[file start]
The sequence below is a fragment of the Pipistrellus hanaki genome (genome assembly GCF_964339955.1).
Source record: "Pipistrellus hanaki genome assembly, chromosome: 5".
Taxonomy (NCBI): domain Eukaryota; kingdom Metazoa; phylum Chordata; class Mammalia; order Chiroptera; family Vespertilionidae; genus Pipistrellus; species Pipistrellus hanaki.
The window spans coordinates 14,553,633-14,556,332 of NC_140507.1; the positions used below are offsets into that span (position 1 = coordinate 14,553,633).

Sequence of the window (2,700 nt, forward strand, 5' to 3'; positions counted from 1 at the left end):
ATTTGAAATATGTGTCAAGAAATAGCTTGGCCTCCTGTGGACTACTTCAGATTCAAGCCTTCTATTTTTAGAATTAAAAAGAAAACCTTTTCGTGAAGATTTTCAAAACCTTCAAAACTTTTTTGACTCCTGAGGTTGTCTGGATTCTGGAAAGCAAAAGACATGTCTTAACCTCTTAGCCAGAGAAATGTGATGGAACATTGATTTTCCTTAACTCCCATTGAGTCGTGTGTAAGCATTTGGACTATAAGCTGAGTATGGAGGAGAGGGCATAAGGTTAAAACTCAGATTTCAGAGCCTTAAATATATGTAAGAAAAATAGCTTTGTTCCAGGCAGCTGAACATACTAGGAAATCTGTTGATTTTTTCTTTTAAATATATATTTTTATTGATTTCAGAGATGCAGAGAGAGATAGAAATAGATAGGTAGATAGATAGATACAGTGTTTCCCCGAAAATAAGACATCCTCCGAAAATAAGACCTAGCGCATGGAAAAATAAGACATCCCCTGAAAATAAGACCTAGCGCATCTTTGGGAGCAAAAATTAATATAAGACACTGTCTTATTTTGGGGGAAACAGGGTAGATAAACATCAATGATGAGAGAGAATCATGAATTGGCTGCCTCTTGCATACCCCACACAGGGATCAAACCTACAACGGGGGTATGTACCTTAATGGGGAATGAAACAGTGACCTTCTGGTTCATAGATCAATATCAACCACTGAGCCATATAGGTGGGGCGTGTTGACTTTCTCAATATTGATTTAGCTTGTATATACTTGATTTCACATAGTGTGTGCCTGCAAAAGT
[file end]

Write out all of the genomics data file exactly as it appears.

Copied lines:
The sequence below is a fragment of the Pipistrellus hanaki genome (genome assembly GCF_964339955.1).
Source record: "Pipistrellus hanaki genome assembly, chromosome: 5".
Taxonomy (NCBI): domain Eukaryota; kingdom Metazoa; phylum Chordata; class Mammalia; order Chiroptera; family Vespertilionidae; genus Pipistrellus; species Pipistrellus hanaki.
The window spans coordinates 14,553,633-14,556,332 of NC_140507.1; the positions used below are offsets into that span (position 1 = coordinate 14,553,633).

Sequence of the window (2,700 nt, forward strand, 5' to 3'; positions counted from 1 at the left end):
ATTTGAAATATGTGTCAAGAAATAGCTTGGCCTCCTGTGGACTACTTCAGATTCAAGCCTTCTATTTTTAGAATTAAAAAGAAAACCTTTTCGTGAAGATTTTCAAAACCTTCAAAACTTTTTTGACTCCTGAGGTTGTCTGGATTCTGGAAAGCAAAAGACATGTCTTAACCTCTTAGCCAGAGAAATGTGATGGAACATTGATTTTCCTTAACTCCCATTGAGTCGTGTGTAAGCATTTGGACTATAAGCTGAGTATGGAGGAGAGGGCATAAGGTTAAAACTCAGATTTCAGAGCCTTAAATATATGTAAGAAAAATAGCTTTGTTCCAGGCAGCTGAACATACTAGGAAATCTGTTGATTTTTTCTTTTAAATATATATTTTTATTGATTTCAGAGATGCAGAGAGAGATAGAAATAGATAGGTAGATAGATAGATACAGTGTTTCCCCGAAAATAAGACATCCTCCGAAAATAAGACCTAGCGCATGGAAAAATAAGACATCCCCTGAAAATAAGACCTAGCGCATCTTTGGGAGCAAAAATTAATATAAGACACTGTCTTATTTTGGGGGAAACAGGGTAGATAAACATCAATGATGAGAGAGAATCATGAATTGGCTGCCTCTTGCATACCCCACACAGGGATCAAACCTACAACGGGGGTATGTACCTTAATGGGGAATGAAACAGTGACCTTCTGGTTCATAGATCAATATCAACCACTGAGCCATATAGGTGGGGCGTGTTGACTTTCTCAATATTGATTTAGCTTGTATATACTTGATTTCACATAGTGTGTGCCTGCAAAAGT